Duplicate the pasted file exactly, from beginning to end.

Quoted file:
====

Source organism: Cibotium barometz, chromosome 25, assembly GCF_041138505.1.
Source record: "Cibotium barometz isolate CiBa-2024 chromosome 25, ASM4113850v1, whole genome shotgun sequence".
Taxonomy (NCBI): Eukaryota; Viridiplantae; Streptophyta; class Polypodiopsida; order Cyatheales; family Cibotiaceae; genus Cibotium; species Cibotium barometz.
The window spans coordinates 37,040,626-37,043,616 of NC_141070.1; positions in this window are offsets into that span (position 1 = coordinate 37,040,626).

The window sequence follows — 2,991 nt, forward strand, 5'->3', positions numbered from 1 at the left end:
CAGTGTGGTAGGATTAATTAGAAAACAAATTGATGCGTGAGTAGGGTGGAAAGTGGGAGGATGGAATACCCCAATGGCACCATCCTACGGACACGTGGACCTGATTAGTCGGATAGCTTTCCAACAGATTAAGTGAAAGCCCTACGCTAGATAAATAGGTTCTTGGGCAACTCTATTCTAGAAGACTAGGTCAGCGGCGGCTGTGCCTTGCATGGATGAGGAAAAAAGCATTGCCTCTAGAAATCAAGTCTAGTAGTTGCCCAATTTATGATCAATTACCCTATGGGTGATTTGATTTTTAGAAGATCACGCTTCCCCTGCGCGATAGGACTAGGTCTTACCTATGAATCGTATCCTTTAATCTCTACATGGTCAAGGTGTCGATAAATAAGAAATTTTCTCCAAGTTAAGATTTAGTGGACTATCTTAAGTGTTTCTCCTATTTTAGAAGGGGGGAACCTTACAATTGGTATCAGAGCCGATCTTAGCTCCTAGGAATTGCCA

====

Source organism: Cibotium barometz, chromosome 25, assembly GCF_041138505.1.
Source record: "Cibotium barometz isolate CiBa-2024 chromosome 25, ASM4113850v1, whole genome shotgun sequence".
Taxonomy (NCBI): Eukaryota; Viridiplantae; Streptophyta; class Polypodiopsida; order Cyatheales; family Cibotiaceae; genus Cibotium; species Cibotium barometz.
The window spans coordinates 37,040,626-37,043,616 of NC_141070.1; positions in this window are offsets into that span (position 1 = coordinate 37,040,626).

The window sequence follows — 2,991 nt, forward strand, 5'->3', positions numbered from 1 at the left end:
CAGTGTGGTAGGATTAATTAGAAAACAAATTGATGCGTGAGTAGGGTGGAAAGTGGGAGGATGGAATACCCCAATGGCACCATCCTACGGACACGTGGACCTGATTAGTCGGATAGCTTTCCAACAGATTAAGTGAAAGCCCTACGCTAGATAAATAGGTTCTTGGGCAACTCTATTCTAGAAGACTAGGTCAGCGGCGGCTGTGCCTTGCATGGATGAGGAAAAAAGCATTGCCTCTAGAAATCAAGTCTAGTAGTTGCCCAATTTATGATCAATTACCCTATGGGTGATTTGATTTTTAGAAGATCACGCTTCCCCTGCGCGATAGGACTAGGTCTTACCTATGAATCGTATCCTTTAATCTCTACATGGTCAAGGTGTCGATAAATAAGAAATTTTCTCCAAGTTAAGATTTAGTGGACTATCTTAAGTGTTTCTCCTATTTTAGAAGGGGGGAACCTTACAATTGGTATCAGAGCCGATCTTAGCTCCTAGGAATTGCCA